Delta Force 2
|This article needs additional citations for verification. (February 2008)|
|Delta Force 2|
|Genre(s)||Tactical first-person shooter|
|Mode(s)||Single player, multiplayer|
The game pits the player, as a member of the United States Army Delta Force. Two campaigns exist, one which sends the player's team in pursuit of militants possessing biological weapons, and another which pits the player's team against forces trying to obtain nuclear weapons.
As a military shooter, the Delta Force 2 pits the player against enemy military forces consisting primarily of infantry but also including tanks, helicopters, and other military vehicles. The player has access to several real-life weapons and equipment used by the United States military, including the M4 Carbine and M249 SAW, and may choose which equipment to bring along for each mission.
Delta Force 2 offers very limited tactical control - the player may issue basic orders to teammates such as "hold position" and "hold fire". The player may also use the in-game tactical map to review the positions of different mission objects and place custom waypoints.
Missions consist of a series of objectives which must be completed by the player. Objectives may include defeating all enemies in a given location, rescuing hostages, or destroying enemy vehicles and facilities. Many missions feature allied two-man teams which may work separately to help accomplish mission objectives. Mission events are handled through scripted sequences.
The voxel game engine allows for nearly unlimited draw distance, providing for expansive outdoor environments which vastly exceed the size of levels in many games with polygon-based terrain. Although the base terrain for each level is only a square kilometer, this is tiled in all directions, potentially allowing for literally unlimited travel. Due to the expansive size of the environment, gameplay is focused more on long-range combat, and many gunfights take place at hundreds of metres.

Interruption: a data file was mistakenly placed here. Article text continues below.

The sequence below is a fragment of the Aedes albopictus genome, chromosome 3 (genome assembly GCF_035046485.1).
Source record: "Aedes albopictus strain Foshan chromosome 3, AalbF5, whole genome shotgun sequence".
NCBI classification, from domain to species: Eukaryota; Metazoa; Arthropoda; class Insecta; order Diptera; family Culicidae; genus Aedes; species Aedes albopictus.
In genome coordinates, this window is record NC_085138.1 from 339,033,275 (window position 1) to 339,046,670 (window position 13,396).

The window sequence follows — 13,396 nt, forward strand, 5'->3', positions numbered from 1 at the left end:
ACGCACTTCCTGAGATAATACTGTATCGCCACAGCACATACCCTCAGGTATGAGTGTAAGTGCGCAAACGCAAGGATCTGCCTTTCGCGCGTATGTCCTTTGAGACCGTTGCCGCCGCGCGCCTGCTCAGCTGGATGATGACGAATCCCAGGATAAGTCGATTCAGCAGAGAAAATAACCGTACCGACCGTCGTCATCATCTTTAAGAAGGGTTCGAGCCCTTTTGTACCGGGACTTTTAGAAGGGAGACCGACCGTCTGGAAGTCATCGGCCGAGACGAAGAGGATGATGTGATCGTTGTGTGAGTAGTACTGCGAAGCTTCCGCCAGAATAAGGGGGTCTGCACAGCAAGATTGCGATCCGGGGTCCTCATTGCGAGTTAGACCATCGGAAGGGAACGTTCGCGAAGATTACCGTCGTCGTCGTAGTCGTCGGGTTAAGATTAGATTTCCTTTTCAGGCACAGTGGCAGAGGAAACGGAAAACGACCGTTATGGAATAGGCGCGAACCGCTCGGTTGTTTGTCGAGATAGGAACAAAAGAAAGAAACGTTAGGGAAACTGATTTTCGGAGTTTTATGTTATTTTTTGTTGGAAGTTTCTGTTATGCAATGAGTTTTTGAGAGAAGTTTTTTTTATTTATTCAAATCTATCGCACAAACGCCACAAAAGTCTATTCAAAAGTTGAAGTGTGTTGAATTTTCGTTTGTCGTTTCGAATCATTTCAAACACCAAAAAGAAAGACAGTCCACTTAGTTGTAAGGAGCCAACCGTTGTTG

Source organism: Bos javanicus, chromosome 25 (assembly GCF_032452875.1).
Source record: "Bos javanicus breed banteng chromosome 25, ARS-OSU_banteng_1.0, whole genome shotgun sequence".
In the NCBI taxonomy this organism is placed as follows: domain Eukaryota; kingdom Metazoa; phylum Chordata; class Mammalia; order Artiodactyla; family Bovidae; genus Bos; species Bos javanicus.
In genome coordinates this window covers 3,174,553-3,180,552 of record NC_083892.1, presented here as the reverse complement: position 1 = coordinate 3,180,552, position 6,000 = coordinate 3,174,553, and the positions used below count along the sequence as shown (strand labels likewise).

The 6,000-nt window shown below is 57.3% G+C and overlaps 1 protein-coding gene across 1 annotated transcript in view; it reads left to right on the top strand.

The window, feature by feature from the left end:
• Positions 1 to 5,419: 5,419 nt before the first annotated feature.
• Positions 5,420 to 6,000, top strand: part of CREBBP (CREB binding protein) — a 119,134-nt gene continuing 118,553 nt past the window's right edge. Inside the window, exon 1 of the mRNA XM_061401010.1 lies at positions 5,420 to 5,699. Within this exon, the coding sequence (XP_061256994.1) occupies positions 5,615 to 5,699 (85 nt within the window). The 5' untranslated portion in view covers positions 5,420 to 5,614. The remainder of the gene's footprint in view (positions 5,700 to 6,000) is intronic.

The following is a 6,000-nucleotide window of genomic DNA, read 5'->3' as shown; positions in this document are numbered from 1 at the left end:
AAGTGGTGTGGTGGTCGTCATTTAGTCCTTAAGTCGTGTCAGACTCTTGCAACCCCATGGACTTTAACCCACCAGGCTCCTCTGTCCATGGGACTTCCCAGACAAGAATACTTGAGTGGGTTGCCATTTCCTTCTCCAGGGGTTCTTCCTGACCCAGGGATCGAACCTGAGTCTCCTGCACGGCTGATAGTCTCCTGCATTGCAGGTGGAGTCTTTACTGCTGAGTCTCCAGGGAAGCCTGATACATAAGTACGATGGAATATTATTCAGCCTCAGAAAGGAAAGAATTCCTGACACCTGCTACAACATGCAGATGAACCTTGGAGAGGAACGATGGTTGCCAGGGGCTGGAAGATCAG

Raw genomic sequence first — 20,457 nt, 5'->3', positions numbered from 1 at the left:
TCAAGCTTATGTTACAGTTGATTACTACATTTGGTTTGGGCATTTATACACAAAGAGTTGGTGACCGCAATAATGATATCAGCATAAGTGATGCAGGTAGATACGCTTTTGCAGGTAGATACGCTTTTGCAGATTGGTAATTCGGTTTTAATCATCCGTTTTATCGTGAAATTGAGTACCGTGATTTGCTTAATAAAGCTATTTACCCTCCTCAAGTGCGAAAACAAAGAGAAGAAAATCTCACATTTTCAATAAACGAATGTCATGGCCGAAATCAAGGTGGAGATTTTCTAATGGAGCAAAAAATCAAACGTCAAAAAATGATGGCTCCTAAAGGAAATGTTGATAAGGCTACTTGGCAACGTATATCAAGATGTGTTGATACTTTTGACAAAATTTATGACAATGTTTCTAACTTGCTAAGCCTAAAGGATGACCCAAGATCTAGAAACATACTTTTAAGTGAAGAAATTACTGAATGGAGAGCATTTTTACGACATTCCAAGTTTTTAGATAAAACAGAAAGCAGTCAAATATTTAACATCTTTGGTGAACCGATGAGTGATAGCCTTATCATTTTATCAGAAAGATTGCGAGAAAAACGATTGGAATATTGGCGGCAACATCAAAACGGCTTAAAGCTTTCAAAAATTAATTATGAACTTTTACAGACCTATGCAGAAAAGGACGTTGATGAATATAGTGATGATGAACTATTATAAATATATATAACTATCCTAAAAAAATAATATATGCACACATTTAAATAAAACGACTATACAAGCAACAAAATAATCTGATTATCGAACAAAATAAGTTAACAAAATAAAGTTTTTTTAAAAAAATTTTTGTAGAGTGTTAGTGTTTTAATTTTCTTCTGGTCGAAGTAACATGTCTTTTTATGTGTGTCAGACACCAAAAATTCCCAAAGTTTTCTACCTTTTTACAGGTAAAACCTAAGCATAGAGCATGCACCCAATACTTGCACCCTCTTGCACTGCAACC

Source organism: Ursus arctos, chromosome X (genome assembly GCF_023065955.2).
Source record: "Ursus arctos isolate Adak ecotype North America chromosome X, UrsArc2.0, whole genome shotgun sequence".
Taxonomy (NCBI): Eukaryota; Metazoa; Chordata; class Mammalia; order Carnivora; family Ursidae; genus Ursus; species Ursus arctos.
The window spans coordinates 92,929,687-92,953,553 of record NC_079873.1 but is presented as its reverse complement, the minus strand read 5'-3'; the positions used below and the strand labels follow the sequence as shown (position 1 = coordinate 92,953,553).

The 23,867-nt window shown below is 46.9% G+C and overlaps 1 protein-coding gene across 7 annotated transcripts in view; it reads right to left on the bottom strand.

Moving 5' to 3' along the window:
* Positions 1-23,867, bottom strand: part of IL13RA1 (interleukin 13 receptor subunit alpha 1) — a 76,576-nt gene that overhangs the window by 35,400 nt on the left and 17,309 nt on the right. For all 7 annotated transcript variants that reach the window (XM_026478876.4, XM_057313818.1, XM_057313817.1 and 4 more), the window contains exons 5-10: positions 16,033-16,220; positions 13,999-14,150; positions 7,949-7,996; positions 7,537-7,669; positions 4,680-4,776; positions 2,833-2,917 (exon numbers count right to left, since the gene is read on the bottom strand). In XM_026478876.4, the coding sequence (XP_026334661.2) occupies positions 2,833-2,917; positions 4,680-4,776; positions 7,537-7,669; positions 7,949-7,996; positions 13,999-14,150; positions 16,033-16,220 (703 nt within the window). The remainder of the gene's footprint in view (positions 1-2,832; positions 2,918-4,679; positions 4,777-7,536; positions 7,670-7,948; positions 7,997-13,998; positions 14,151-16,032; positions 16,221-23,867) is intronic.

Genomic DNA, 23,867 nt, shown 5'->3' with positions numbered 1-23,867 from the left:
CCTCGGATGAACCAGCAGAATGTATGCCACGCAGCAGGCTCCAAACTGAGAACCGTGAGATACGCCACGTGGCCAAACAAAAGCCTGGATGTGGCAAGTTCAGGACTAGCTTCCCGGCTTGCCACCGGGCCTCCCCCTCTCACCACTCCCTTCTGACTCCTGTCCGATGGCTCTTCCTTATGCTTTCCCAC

While the landscape itself is voxel, all other in-game objects, including buildings and characters, are rendered with polygons.
The game features some realism elements uncommon in first-person shooters. Bullets in Delta Force 2 include simulated trajectories which are affected by gravity (bullet drop) and wind. Player health is limited, and only a few enemy hits are necessary to result in death. However, other elements of the game lack realism. Enemy AI characters will always die when hit by a single bullet, regardless of range. Also, the guns when fired have hardly any recoil.
The game includes a mission editor which allows the user to place objects, enemies, and objectives in one of the game's existing landscapes.
- Olafson, Peter (1999). "Delta Force 2 Review for PC on GamePro.com". GamePro. Archived from the original on February 13, 2005. Retrieved January 1, 2015.
- "Delta Force 2 for PC". GameRankings. Retrieved January 1, 2015.
- Baize, Anthony. "Delta Force 2 - Review". AllGame. Archived from the original on November 15, 2014. Retrieved January 1, 2015.
- Brown, Tom "Squirrel" (February 26, 2000). "Delta Force 2". Eurogamer. Archived from the original on August 16, 2000. Retrieved January 1, 2015.
- Lance (December 1999). "Delta Force 2 Review". Game Revolution. Retrieved January 1, 2015.
- Ryan, Michael E. (November 9, 1999). "Delta Force 2 Review". GameSpot. Archived from the original on October 6, 2007. Retrieved January 1, 2015.
- Saltzman, Marc (November 23, 1999). "Delta Force 2". IGN. Retrieved January 1, 2015.
- Goble, Gordon (August 2000). "Delta Force 2". PC Gamer. Archived from the original on March 15, 2006. Retrieved January 1, 2015.
- "PC Review: Delta Force 2". PC Zone. 2000.